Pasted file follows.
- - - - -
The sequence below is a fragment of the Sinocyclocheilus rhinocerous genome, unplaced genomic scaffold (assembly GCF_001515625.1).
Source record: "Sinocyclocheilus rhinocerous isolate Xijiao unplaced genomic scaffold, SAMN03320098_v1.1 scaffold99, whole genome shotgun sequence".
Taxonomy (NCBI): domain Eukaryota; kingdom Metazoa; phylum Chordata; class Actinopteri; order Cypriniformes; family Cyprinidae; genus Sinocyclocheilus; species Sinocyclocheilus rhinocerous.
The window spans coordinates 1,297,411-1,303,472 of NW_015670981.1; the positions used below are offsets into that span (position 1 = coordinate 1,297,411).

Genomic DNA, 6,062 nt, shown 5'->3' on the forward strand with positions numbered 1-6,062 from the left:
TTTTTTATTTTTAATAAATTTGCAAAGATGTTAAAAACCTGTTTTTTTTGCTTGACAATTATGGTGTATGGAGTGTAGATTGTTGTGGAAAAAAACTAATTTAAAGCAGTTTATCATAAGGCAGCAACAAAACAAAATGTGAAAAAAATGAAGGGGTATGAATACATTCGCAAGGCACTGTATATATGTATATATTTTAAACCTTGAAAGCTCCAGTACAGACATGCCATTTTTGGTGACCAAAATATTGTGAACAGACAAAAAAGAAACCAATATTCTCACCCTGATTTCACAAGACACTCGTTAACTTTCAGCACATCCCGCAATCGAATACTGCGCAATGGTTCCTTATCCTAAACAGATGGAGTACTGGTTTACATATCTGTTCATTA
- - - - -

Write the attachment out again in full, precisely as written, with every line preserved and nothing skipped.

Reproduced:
The sequence below is a fragment of the Sinocyclocheilus rhinocerous genome, unplaced genomic scaffold (assembly GCF_001515625.1).
Source record: "Sinocyclocheilus rhinocerous isolate Xijiao unplaced genomic scaffold, SAMN03320098_v1.1 scaffold99, whole genome shotgun sequence".
Taxonomy (NCBI): domain Eukaryota; kingdom Metazoa; phylum Chordata; class Actinopteri; order Cypriniformes; family Cyprinidae; genus Sinocyclocheilus; species Sinocyclocheilus rhinocerous.
The window spans coordinates 1,297,411-1,303,472 of NW_015670981.1; the positions used below are offsets into that span (position 1 = coordinate 1,297,411).

Genomic DNA, 6,062 nt, shown 5'->3' on the forward strand with positions numbered 1-6,062 from the left:
TTTTTTATTTTTAATAAATTTGCAAAGATGTTAAAAACCTGTTTTTTTTGCTTGACAATTATGGTGTATGGAGTGTAGATTGTTGTGGAAAAAAACTAATTTAAAGCAGTTTATCATAAGGCAGCAACAAAACAAAATGTGAAAAAAATGAAGGGGTATGAATACATTCGCAAGGCACTGTATATATGTATATATTTTAAACCTTGAAAGCTCCAGTACAGACATGCCATTTTTGGTGACCAAAATATTGTGAACAGACAAAAAAGAAACCAATATTCTCACCCTGATTTCACAAGACACTCGTTAACTTTCAGCACATCCCGCAATCGAATACTGCGCAATGGTTCCTTATCCTAAACAGATGGAGTACTGGTTTACATATCTGTTCATTA